Alcohol addiction is often not just a physical health problem. In many cases, it can be a trigger for mental health problems such as depression. In fact, 37% of alcoholics have an underlying mental illness.
When undertaking rehabilitation, it is important to focus on solving these mental health issues. There are two main ways in which alcoholism and mental health issues can be connected:
- Someone may have an underlying mental health problem that is triggered by alcohol. In these cases, giving up alcohol can cause mental health problems to go away. Recovery may be easier in these instances.
- Alternatively, someone may have a mental health problem and may use alcohol as a way of coping with it. Self-medicating alcoholics are much more likely to suffer from mental health problems when alcohol is taken away – which can make recovery a much bigger challenge.
Which mental health problems can be experienced during recovery?
Alcohol can be a way of dealing with mental health problems. When taking alcohol away, people may struggle to find a form of relief for dealing with these mental health problems. A few common mental health problems that may become worse during recovery include:
- Social anxiety
A form of relief is often needed for dealing with these mental health problems – one that is not alcohol. This can be particularly important for those suffering from severe mental health problems. Without a form of relief, a recovering alcoholic with depression or anxiety could find themselves in a very dark place.
Why self-medicating with alcohol is not the answer
If you or a loved one use alcohol to cope with a mental health problem, you may wonder if it’s a good idea at all to take away alcohol. However, it’s important to remember that alcohol is not a substitute for mental health treatment. Any relief that alcohol may offer is only temporary. Studies also show that alcohol can make mental health problems worse in the long run – alcohol’s effect on the brain combined with withdrawal symptoms can make depression and anxiety more intense when sober. Alcohol numbs these feelings for a moment, but they then become worse once the alcohol wears off. It’s worth also noting that long-term heavy drinking damages the body over time. In fact, almost every organ in the body can be damaged by heavy drinking.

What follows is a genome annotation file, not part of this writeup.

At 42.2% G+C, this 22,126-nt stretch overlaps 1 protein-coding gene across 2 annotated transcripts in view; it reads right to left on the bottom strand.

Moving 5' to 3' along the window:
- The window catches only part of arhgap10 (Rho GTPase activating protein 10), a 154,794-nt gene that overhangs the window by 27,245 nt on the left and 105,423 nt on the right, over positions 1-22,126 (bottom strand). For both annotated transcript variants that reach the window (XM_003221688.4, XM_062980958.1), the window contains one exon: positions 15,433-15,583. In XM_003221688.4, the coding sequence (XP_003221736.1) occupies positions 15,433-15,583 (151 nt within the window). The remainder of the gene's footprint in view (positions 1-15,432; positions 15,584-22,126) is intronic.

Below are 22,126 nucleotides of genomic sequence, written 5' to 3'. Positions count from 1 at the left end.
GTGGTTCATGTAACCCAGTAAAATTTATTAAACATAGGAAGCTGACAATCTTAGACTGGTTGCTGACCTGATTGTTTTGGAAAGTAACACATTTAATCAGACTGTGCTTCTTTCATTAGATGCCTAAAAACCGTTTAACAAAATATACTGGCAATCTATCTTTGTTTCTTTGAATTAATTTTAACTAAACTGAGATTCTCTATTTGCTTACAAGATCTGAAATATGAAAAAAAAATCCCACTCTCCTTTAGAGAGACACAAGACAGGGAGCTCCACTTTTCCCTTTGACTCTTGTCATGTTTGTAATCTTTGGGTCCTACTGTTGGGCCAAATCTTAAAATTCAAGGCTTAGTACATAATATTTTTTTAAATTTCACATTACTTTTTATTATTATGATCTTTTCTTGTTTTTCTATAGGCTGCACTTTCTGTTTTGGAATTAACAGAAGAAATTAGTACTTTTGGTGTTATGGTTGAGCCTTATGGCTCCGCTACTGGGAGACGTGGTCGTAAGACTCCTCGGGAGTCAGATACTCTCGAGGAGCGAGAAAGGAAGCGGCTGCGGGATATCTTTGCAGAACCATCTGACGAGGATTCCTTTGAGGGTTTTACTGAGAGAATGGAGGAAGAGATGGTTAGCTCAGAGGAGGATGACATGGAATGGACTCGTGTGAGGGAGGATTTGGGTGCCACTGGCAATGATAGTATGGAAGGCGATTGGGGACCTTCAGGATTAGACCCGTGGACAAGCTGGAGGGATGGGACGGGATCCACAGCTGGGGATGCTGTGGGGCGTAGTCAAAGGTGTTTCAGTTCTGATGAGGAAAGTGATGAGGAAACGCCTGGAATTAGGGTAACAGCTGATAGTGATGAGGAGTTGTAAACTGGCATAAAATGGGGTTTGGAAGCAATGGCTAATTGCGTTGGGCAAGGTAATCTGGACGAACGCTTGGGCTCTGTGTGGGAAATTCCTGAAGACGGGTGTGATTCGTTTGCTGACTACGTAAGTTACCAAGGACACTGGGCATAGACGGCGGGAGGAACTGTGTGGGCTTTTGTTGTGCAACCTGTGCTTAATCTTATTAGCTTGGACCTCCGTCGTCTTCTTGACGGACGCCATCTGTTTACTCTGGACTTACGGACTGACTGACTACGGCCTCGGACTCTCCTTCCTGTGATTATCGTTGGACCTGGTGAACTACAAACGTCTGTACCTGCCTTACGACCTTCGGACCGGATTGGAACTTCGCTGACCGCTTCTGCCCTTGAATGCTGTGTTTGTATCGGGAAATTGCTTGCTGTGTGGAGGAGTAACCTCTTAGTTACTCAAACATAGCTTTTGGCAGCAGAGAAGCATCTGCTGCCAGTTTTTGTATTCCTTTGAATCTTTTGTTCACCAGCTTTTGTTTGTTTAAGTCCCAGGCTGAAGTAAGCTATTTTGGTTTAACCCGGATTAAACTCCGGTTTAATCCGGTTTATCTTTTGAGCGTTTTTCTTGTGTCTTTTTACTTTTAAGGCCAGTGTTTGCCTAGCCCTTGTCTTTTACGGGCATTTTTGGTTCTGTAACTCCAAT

Instead of turning to alcohol, those with mental health problems are better off seeking professional treatment and taking up healthy forms of self-medication such as exercise, music, and meditation. Of course, overcoming the physical addiction to alcohol is also important.
What treatment options are there for those struggling with alcohol addiction and mental health problems?
Those suffering from alcohol addiction and mental health problems can benefit from seeking dual professional treatment – both to overcome the mental health problem and the physical addiction. Unless both problems are treated simultaneously, it may be impossible to stay sober.
Inpatient rehabilitation treatment can be one way of treating both alcohol addiction and mental health problems. This involves staying in a residential treatment center that offers 24-hour care. You’ll be able to distance yourself from the temptation of alcohol while seeking out treatments to help fight withdrawal symptoms. Counseling can meanwhile be provided to treat the mental health problems that may be causing you to further rely on alcohol.
In order to prevent a relapse, long-term treatment is often necessary. This may include a rehabilitative program with continued mental health counseling after checking out of the residential treatment center. Such treatment could be useful for coping in the outside world where there are temptations around every corner.
These types of rehabilitation programs are not just available to those struggling with alcohol addiction, but also for those struggling with general drug addiction. You can explore some of these different treatment options on our site. We offer a range of treatment options, which we can cater to each patient based on their individual needs. To get in touch about starting a rehabilitation program, contact us here.